Aldi: did source 100% RSPO-certified palm oil for all its food items in the UK, however this did not cover non-food items. It aimed to have non-food items covered by RSPO by the end of 2018.
Asda: Asda’s figures, presented on its website, stated 99.8% of its palm oil was through RSPO.
Co-op: 100% of palm oil products certified by the RSPO and 53% segregated.
Iceland: In April 2018, frozen food retailer Iceland announced that, by the end of 2018, all its own-branded products will no longer contain palm oil. Richard Walker, Iceland Managing Director said, “Until Iceland can guarantee palm oil is not causing rainforest destruction, we are simply saying ‘no to palm oil’. We don’t believe there is such a thing as ‘sustainable’ palm oil available to retailers, so we are giving consumers a choice about what they buy.”
Lidl: stated that it aimed to have achieved 100% RSPO-certified palm oil by the end of 2017 for own-branded products. However, its ACOP only presented figures for its German operations, therefore it was not possible to verify its claims.
Marks & Spencer: 100% palm oil products certified by the RSPO and 51% segregated. Company gained best rating due to additional positive initiatives: it expected zero deforestation commitments to apply to all the palm oil produced or traded by importers and it asked its suppliers to report annually on where their palm oil came from.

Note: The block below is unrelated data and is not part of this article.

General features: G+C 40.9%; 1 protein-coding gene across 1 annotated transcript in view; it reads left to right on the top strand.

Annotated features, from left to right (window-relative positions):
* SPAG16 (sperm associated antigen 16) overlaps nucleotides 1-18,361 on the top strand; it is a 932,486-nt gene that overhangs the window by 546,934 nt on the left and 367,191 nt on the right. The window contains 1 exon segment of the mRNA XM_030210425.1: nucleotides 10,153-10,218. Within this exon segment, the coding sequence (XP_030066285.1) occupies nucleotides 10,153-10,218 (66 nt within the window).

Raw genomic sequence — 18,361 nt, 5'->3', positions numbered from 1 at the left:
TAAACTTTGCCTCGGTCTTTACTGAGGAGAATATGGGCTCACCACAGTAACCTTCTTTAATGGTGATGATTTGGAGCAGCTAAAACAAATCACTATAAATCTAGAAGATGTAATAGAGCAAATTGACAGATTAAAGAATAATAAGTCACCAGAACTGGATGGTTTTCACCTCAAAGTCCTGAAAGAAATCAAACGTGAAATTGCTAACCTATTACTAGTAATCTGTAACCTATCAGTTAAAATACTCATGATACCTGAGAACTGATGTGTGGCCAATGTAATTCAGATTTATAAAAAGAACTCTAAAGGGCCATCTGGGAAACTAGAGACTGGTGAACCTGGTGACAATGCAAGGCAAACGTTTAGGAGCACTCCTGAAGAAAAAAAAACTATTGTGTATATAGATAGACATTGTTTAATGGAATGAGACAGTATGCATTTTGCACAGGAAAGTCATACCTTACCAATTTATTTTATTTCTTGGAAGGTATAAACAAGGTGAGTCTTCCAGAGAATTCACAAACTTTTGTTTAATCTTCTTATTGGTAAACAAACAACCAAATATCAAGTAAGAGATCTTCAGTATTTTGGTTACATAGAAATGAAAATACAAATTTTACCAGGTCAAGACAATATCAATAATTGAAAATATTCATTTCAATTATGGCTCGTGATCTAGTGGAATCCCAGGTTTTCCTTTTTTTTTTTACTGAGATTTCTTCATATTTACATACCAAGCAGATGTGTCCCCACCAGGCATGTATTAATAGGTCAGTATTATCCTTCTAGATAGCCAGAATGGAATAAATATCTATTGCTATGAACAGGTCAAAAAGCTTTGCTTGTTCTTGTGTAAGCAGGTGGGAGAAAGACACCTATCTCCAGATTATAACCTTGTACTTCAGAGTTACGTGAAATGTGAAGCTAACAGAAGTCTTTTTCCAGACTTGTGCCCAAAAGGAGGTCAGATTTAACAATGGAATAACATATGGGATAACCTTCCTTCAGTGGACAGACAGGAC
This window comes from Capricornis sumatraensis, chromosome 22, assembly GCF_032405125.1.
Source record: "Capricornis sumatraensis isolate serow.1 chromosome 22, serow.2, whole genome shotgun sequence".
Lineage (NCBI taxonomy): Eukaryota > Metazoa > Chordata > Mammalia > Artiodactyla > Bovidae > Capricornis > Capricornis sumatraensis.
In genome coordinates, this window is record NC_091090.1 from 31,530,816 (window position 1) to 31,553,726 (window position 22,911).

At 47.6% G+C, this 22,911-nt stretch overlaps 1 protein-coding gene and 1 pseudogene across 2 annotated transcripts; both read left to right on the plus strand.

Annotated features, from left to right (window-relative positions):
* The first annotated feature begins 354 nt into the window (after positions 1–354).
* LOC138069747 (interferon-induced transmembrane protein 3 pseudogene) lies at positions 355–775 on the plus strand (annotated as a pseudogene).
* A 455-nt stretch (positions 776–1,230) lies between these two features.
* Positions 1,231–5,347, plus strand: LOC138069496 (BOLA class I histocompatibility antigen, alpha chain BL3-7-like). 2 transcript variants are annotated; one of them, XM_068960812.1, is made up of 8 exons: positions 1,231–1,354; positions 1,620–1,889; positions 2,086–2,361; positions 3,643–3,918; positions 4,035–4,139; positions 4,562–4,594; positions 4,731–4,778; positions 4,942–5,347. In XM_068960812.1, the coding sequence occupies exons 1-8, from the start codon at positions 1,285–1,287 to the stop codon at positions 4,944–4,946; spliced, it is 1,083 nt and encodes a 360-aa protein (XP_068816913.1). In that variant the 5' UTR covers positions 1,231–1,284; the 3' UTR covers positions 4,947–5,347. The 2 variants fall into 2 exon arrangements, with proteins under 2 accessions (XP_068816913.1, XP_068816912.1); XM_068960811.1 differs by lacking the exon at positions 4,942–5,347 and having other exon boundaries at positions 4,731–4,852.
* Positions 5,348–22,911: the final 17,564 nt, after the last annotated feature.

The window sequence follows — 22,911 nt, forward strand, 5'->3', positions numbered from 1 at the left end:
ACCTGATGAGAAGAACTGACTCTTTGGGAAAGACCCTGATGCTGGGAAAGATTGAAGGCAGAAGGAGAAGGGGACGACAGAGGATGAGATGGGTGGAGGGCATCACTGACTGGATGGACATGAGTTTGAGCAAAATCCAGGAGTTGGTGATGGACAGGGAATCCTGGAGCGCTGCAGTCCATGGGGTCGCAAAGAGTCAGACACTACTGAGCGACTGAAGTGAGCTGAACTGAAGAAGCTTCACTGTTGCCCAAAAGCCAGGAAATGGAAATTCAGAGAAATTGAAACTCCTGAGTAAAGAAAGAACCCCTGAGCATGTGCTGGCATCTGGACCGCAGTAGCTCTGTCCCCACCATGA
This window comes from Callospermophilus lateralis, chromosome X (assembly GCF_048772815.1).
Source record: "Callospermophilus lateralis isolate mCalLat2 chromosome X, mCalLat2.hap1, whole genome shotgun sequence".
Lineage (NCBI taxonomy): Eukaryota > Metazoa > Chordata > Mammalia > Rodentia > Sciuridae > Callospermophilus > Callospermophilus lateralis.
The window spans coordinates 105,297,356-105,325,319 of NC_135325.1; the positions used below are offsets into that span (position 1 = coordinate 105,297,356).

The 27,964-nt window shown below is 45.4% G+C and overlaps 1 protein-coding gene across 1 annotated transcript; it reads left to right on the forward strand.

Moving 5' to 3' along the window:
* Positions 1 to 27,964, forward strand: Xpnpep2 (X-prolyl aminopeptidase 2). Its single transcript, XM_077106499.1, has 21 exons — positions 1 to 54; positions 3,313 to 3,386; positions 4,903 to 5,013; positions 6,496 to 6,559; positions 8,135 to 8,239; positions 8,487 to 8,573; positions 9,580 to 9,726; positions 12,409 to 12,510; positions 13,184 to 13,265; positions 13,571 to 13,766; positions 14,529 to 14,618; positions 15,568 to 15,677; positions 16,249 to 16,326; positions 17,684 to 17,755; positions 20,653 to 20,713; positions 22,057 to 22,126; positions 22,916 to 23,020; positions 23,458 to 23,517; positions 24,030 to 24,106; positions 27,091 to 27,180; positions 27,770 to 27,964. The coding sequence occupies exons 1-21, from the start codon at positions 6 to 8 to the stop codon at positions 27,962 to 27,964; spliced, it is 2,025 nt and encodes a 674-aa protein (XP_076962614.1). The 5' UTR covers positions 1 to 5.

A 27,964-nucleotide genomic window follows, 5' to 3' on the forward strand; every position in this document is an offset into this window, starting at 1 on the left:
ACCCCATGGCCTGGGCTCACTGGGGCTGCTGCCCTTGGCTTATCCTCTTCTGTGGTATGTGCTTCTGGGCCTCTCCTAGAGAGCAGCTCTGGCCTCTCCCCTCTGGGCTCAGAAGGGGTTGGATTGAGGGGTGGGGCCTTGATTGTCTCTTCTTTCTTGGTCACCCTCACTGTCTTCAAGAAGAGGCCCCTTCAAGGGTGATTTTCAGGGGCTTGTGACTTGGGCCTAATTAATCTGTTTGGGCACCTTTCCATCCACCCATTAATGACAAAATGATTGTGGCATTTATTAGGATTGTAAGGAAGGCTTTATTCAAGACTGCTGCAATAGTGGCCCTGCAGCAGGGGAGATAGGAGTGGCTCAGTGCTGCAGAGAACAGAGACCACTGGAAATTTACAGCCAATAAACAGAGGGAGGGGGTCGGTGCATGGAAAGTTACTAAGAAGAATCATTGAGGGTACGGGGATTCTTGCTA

Morrisons: 98% palm oil products certified by the RSPO and 45% through a segregated mechanism.
Sainsbury’s: 100% palm oil products certified by the RSPO and 60% segregated.
Tesco (UK operations only): 100% palm oil products certified by the RSPO and 68% segregated.
Waitrose: 100% palm oil products certified by the RSPO and 64% segregated. Company gained best rating due to additional positive initiatives: Buying Greenpalm certificates from smallholder projects; ‘zero deforestation’ commitment; traceability to mills.
Booths, Ocado, Spar: No public policies
In August 2016, the Government published ‘Childhood obesity: A plan for action’. The commitment – to be overseen by Public Health England (PHE) challenges all sectors of the food industry to reduce by 20% the level of sugar in all of the categories that contribute most to children’s sugar intake, by 2020, starting with a 5% reduction by August 2017.
The eight categories are biscuits; breakfast cereals; chocolate confectionery; ice cream, lollies and sorbets; puddings; sweet spreads / sauces; sweet confectionery; and yogurts / fromage frais.
In May 2018, PHE released its first report into the industry’s efforts, showing that the food industry has failed to cut sugar by 5%. The results varied across different food categories, with sweet spreads, yogurts, and breakfast cereals achieving the reduction. However very little or no sugar reduction was achieved across biscuits and chocolate bars. Puddings have actually become sweeter.
The Guardian reported “By contrast with the voluntary 5% sugar reduction in foods, the tough measure taken against sugary drinks in the form of the sugar tax is getting results.”
The PHE report said that sugar has been reduced by 11% in soft drinks and the average calories in a single drink are down by 6%.